NewsBig Irish Bank asks me to fax 21 years since E-Signatures were signed into law

Big Irish Bank asks me to fax 21 years since E-Signatures were signed into law

In 2000 the Electronic Signature Bill was signed into law in Ireland giving e-signatures equal status to ink signatures on paper. Many will remember when Bill Clinton and Bertie Ahern electronically signed an agreement using the new legislation.

So, why is it that a significant number of interactions Irish consumers have with Government services and with private sector suppliers still require paper forms and ink signatures? One of the traditional Irish banks recently asked me if I could fax a document to them. Fax? I don’t think I’ve used a fax machine since 1994. There is a whole generation of Irish consumers who don’t know what a fax machine is. This generation is unsurprisingly using pure on-line banks like the Berlin based N26.

The move to web-based services and e-signatures is particularly critical in a pandemic when movement is restricted and hygiene a matter of life and death. Most pharmacists now accept prescriptions by email - a very welcome development. It seems bizarre now to think that as recently as last year we were all still presenting scribbled bits of paper from our doctors to the pharmacist before medicines were dispensed.

A few years ago, I inadvertently drove a rental car into a part of an Italian old town centre restricted to traffic. I promptly received a fine by email and paid it seamlessly on-line within minutes. In Ireland, the Gardai website offers the following options for paying fines: by telephone, in person or by post with unfortunately no option for on-line payment.

Many OneBigSwitch members are small business owners and will know that the Companies Registration Office (CRO) still requires annual filings to be made on paper with wet ink signatures. This is the way it has always been done. The CRO have had 21 years to consider alternatives with e-signatures, they really should be getting on with a better solution at this stage.

The list goes on. A recently published Government Policy Report states that priority should be given to the “Option for digital signatures for all Government, agency and local authority contracts”. This is a welcome announcement; hopefully public bodies will implement the changes before the pandemic is over.

At OneBigSwitch we try to work with suppliers that simplify interactions with members by using e-signatures and on-line services. Have you experienced being asked for a signature on paper or asked to fill out paper forms recently? Share your experiences in the comment section below.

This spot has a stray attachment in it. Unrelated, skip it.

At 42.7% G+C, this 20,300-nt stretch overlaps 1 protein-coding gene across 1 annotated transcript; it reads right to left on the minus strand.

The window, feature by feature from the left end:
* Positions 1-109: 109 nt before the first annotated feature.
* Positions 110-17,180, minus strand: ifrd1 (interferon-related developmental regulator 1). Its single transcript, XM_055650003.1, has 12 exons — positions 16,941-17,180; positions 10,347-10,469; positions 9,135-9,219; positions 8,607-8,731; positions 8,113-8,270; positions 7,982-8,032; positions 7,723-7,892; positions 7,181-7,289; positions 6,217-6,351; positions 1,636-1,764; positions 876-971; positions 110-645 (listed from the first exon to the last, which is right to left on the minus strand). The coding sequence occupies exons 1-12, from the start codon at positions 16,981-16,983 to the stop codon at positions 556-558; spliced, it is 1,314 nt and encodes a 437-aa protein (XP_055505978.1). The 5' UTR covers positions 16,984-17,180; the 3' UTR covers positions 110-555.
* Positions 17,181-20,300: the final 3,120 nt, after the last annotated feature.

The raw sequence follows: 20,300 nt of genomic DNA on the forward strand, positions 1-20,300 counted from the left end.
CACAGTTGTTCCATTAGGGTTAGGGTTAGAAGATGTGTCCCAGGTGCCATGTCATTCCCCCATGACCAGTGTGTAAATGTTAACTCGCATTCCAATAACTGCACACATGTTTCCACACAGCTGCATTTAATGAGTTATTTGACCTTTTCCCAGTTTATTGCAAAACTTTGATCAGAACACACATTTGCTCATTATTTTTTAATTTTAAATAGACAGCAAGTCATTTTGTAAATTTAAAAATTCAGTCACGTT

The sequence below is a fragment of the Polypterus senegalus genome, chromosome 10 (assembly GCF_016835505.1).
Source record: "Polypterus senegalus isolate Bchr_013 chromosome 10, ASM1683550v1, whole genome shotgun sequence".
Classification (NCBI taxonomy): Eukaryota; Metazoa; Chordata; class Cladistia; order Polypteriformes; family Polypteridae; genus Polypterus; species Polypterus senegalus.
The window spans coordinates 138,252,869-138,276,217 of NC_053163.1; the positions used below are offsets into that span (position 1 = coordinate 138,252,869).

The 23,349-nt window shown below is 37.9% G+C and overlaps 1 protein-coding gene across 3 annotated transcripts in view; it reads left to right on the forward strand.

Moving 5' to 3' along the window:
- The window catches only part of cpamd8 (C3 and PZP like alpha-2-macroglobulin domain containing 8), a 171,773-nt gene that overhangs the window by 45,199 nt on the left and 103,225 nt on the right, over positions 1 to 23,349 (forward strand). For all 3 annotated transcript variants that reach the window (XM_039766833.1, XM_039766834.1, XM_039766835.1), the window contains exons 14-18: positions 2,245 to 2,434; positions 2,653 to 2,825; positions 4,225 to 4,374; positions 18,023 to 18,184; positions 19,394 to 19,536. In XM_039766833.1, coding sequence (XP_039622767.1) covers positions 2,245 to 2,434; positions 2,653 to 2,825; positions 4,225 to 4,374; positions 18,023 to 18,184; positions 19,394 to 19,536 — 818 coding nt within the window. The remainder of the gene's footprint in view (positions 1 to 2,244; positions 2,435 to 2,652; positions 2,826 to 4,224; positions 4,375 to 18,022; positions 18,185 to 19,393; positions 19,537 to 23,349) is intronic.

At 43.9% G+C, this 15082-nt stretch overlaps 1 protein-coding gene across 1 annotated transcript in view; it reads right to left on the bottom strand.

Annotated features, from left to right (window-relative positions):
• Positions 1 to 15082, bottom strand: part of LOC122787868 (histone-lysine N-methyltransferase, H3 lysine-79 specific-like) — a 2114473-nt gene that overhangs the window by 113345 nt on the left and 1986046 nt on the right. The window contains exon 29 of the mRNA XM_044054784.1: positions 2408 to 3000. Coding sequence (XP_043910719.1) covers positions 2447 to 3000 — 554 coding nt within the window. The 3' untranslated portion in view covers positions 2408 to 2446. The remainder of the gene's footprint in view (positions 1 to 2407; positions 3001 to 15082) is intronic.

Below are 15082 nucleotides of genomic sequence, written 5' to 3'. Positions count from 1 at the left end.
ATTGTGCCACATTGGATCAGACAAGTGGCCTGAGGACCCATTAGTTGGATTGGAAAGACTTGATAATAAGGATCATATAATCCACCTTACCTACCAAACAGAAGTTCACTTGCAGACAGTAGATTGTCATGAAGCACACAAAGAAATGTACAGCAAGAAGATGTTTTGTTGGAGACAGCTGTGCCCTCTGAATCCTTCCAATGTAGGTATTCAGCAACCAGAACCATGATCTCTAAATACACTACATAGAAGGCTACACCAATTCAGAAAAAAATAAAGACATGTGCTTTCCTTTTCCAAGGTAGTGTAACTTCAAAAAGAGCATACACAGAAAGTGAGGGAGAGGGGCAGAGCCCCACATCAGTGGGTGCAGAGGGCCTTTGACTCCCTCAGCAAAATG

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Big Irish Bank asks me to fax 21 years since E-Signatures were signed into law

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Ciaran from WX commented:

It seems paperwork is a big thing for the public service you only have to be in our hospitals to understand how bad it is. What makes things worse is all the best international companies in the world have main bases in Ireland and I have not mentioned our own Irish companies. No excuses and it does not take five years. With a bit of imagination and a determined effort from the government, it could be done within two years. 

Anonymous from TA commented:

To get a free sight test on your Medical card, you must fill in a paper form which is posted to the local HSE office, checked and stamped by hand and posted back to you. You then present that paper form to your Optometrist who provides the service. You sign the form again. The form is then filled in by hand by the Optom. (with 2 signatures again) for payment, and payment is claimed in a long tedious eectronic process, while the paper form is filed by the Optometrist for several years, for possible future audit. Really? Yes!!! 

Anonymous from D commented:

You mention you wish to get feedback on the adoptions of slow technology - well, if it's anything remotely opposite to the destruction of 5g, absoloutely! There's no need to be microwaving the public - 

John from KK commented:

Travel expenses from the Dept of Education for teachers travelling between schools during the day. The DES recently offered a downloadable spreadsheet to replace a paper record of expenses. All was well until I saw the method if returning it signed - print out the eform, wet sign it, scan it back in and email. I declined to do this, saying the paper version was the more efficient if that was the only alternative! John C Kilkenny 

Anonymous from D commented:

I used to work for an online bank in the UK in 2007. I can't believe how many of the services and procedures we had in place then are still not in place in Ireland. When I moved to Ireland in 2012 I opened up a bank account, in person of course. When I wanted to open a joint account with my partner (an existing customer of the bank) we both had to make a separate appointment and go through the full application process again. Last year I became a signatory on the account for our local residents association. The account is with the same bank as my personal account. I had to personally go up to the bank and again go through a full application, including providing proof of address as they couldn't accept their own bank statement for this purpose. The mind boggles! 

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